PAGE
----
Is it possible, pastors, that this is one of the main gifts we have to give to our congregations? After all, they — like us — are each called to a cross; to the narrow way of suffering and letting go of ego (“flesh,” “self,” etc.) So are you tapping into another value system? Are you learning to live in the present moment with God, where you are fully accepted and loved at every instant? Are you coming more and more to identify with the suffering and powerlessness of God? Or are you continuing to hope against hope that you can simply “not let the numbers bother” you? Time for us to get honest, my brothers — and sisters. It does bother us, and very deeply at that. Let this be a sign to us that what we have been doing isn’t working, and that more of what doesn’t work is not what we need.

Let us stop fighting and striving and let us — perhaps some for the first time — embrace our powerlessness. For God is in our lack of power, not simply in order to turn around and make us strong again, but to be present to us and assure us that — like we say all the time but don’t usually believe — he truly is enough for us, and his grace is made perfect not in strength, but in weakness.

QUESTIONS FOR PASTORS: Are you sick of being “on the chain?” What can be done about it other than more of what doesn’t work? How do we embrace powerlessness?

QUESTIONS FOR NON-PASTORS: What has control over your emotions? What keeps you from finding your worth and confidence in God? How do you embrace powerlessness in that area of your life?

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3 thoughts on “Weakness

  1. And when I say that most for-profit folks might not have this same struggle, I’m referencing the paradox between as sense of authentic calling in the mission and the facts of the drive for numbers. It’s been my experience that most people, as much as they might hate the fact of having to make money for the man…readily understand that is indeed why they are there.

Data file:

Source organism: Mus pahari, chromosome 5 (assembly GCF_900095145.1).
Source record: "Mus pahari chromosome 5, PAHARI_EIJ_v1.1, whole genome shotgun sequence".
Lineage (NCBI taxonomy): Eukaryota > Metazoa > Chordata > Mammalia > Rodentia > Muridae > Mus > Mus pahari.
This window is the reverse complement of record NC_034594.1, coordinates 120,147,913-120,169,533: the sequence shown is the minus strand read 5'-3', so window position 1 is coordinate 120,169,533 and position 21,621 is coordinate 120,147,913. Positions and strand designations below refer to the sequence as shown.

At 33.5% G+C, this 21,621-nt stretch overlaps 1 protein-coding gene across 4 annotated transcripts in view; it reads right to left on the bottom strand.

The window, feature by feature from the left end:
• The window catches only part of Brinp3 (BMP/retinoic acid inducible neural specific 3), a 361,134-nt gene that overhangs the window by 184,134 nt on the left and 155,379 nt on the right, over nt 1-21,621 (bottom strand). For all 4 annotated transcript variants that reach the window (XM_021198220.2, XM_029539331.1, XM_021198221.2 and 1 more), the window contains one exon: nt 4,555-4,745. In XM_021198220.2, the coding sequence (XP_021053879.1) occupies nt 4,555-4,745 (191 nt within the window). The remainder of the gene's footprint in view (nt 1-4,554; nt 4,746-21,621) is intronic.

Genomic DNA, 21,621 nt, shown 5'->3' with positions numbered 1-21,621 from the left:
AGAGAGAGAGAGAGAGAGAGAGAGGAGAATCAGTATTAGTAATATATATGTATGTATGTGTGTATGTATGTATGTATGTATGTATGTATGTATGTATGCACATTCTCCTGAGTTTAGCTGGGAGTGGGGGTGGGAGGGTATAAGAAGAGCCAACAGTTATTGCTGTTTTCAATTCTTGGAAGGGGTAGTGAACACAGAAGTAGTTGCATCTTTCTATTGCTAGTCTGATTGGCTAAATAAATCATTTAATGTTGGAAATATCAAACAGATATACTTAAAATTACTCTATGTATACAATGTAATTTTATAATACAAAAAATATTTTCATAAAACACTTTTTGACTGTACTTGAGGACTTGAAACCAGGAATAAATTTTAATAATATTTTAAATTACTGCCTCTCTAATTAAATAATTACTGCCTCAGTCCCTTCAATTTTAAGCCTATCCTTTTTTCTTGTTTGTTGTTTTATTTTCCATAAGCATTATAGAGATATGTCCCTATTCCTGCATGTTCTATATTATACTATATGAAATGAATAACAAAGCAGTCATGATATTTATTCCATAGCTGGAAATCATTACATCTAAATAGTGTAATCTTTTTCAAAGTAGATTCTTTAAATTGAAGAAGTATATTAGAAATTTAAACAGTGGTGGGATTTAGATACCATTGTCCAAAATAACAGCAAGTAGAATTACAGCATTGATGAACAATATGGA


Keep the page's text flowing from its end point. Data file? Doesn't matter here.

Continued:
To my latter point above, I know for a fact the fear of failure and loosing everything you’ve worked for is equal, at least at onset, in all men and not remotely exclusive to pastors and non-profit execs.

  2. I’m certain that the pastors that do achieve huge numbers, Dave, spend more of their time wrestling their egos and delusions of self significance while fearing an implosion or church shrink. That’s just the way of the ego, it tells us we’re small when we’re small and tells us we’re better than others and makes us scared to loose what we have once we’re big. As John Main said, the complete holocaust of the ego must occur in all of us if we’re ever to be able let go of that silliness.

    Most pastor’s livelihood depends on their numbers, it’s a family business. So this sort of stuff is built into the system. Same with charity execs, their livelihoods have similar dependencies. And we struggle with this sort of stuff because we’re called to something higher at the same time we’re forced into the realities of the world we live in. Folks in for-profit might not have this same struggle, because in most cases getting bigger numbers is the purpose of the enterprise.

    I can’t see being able to ever let it go completely. Not as long as the mortgage depends on the numbers. I think we can live under a general release of fear about that. But, if the worst happens, there’s sure to be more struggles accompanied. And I believe that the ultimate victory only comes when “the worst” does occur and we’re forced into final separation with all of our attachments.